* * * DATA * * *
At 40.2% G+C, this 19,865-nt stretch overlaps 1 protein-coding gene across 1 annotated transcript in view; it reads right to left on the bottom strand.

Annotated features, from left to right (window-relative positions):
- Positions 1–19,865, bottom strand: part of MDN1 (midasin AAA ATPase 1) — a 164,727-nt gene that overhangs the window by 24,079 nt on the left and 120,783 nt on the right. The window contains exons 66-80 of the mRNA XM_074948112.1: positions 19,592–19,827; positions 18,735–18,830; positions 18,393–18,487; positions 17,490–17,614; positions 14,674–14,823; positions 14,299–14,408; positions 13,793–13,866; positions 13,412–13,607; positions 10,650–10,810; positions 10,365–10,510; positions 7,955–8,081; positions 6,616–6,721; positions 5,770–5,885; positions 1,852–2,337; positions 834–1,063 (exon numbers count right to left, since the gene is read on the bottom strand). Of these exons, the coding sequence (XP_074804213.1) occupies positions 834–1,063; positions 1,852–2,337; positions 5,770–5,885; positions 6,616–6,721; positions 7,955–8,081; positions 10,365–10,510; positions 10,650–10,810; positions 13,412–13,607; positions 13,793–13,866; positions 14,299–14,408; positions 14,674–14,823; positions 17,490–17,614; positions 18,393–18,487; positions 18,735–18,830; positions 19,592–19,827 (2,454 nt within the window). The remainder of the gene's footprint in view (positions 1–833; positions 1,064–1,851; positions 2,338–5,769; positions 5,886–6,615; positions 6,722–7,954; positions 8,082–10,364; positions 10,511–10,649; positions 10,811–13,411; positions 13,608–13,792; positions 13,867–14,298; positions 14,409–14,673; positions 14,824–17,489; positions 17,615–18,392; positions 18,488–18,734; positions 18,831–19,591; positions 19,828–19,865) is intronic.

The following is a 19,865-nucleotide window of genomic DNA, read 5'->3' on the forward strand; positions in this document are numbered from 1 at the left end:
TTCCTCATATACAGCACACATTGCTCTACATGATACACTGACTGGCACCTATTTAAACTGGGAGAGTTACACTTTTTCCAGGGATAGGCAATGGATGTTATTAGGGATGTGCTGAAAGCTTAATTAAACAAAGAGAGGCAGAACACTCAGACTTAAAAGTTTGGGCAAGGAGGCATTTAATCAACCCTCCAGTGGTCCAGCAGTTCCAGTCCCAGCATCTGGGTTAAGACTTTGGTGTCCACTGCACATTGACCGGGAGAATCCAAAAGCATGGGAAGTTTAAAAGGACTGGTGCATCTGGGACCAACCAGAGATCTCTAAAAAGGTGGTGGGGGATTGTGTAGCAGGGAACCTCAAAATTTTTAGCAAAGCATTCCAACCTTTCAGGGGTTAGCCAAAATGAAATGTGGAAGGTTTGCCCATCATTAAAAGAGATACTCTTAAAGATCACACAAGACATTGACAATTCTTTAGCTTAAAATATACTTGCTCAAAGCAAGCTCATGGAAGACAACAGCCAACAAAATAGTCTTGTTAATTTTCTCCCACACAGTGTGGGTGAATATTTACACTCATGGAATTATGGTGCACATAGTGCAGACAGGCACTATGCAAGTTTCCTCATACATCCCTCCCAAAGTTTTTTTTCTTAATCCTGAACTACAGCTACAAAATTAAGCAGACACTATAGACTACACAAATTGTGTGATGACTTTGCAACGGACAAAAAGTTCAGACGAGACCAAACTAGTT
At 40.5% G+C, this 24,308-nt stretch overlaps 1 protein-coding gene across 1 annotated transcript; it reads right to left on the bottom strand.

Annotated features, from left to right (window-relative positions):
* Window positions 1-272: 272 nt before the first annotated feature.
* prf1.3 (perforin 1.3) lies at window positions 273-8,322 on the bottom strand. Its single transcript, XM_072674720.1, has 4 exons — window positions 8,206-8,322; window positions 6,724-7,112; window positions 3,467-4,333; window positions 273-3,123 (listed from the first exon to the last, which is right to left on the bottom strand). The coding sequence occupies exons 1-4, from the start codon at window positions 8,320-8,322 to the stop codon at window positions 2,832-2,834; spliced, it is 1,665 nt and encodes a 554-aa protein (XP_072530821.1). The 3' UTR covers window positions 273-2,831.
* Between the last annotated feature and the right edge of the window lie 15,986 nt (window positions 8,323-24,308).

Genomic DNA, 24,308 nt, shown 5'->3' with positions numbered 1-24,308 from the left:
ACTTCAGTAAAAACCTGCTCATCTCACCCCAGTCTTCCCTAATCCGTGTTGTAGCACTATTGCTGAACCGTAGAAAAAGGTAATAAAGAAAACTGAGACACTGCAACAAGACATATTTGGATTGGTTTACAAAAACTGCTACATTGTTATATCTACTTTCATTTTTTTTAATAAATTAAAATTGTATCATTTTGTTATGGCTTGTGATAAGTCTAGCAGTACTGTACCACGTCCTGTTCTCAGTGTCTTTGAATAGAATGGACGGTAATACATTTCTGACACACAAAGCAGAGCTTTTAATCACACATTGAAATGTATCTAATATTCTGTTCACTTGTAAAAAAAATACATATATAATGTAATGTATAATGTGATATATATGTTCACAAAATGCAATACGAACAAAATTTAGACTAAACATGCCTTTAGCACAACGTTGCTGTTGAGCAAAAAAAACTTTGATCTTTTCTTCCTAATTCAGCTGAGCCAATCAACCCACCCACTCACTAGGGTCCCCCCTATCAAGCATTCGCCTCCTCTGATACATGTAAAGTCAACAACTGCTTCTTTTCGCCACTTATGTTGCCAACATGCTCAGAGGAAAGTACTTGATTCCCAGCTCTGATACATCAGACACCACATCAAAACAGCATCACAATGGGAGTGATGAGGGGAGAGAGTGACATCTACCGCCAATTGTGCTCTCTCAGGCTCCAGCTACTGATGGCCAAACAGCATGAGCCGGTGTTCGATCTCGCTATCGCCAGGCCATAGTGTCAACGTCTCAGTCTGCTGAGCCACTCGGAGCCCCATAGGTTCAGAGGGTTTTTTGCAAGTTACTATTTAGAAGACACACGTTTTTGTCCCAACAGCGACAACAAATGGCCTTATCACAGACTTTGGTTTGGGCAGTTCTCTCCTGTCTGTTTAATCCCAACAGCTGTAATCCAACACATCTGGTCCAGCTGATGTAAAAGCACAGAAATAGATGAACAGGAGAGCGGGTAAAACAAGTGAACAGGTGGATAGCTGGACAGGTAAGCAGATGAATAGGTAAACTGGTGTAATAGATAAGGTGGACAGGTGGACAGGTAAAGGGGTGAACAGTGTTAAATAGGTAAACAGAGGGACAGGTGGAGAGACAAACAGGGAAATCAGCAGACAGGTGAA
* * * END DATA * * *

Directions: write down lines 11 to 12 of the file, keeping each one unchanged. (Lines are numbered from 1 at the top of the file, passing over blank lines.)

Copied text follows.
Genomic DNA, 24,308 nt, shown 5'->3' with positions numbered 1-24,308 from the left:
ACTTCAGTAAAAACCTGCTCATCTCACCCCAGTCTTCCCTAATCCGTGTTGTAGCACTATTGCTGAACCGTAGAAAAAGGTAATAAAGAAAACTGAGACACTGCAACAAGACATATTTGGATTGGTTTACAAAAACTGCTACATTGTTATATCTACTTTCATTTTTTTTAATAAATTAAAATTGTATCATTTTGTTATGGCTTGTGATAAGTCTAGCAGTACTGTACCACGTCCTGTTCTCAGTGTCTTTGAATAGAATGGACGGTAATACATTTCTGACACACAAAGCAGAGCTTTTAATCACACATTGAAATGTATCTAATATTCTGTTCACTTGTAAAAAAAATACATATATAATGTAATGTATAATGTGATATATATGTTCACAAAATGCAATACGAACAAAATTTAGACTAAACATGCCTTTAGCACAACGTTGCTGTTGAGCAAAAAAAACTTTGATCTTTTCTTCCTAATTCAGCTGAGCCAATCAACCCACCCACTCACTAGGGTCCCCCCTATCAAGCATTCGCCTCCTCTGATACATGTAAAGTCAACAACTGCTTCTTTTCGCCACTTATGTTGCCAACATGCTCAGAGGAAAGTACTTGATTCCCAGCTCTGATACATCAGACACCACATCAAAACAGCATCACAATGGGAGTGATGAGGGGAGAGAGTGACATCTACCGCCAATTGTGCTCTCTCAGGCTCCAGCTACTGATGGCCAAACAGCATGAGCCGGTGTTCGATCTCGCTATCGCCAGGCCATAGTGTCAACGTCTCAGTCTGCTGAGCCACTCGGAGCCCCATAGGTTCAGAGGGTTTTTTGCAAGTTACTATTTAGAAGACACACGTTTTTGTCCCAACAGCGACAACAAATGGCCTTATCACAGACTTTGGTTTGGGCAGTTCTCTCCTGTCTGTTTAATCCCAACAGCTGTAATCCAACACATCTGGTCCAGCTGATGTAAAAGCACAGAAATAGATGAACAGGAGAGCGGGTAAAACAAGTGAACAGGTGGATAGCTGGACAGGTAAGCAGATGAATAGGTAAACTGGTGTAATAGATAAGGTGGACAGGTGGACAGGTAAAGGGGTGAACAGTGTTAAATAGGTAAACAGAGGGACAGGTGGAGAGACAAACAGGGAAATCAGCAGACAGGTGAA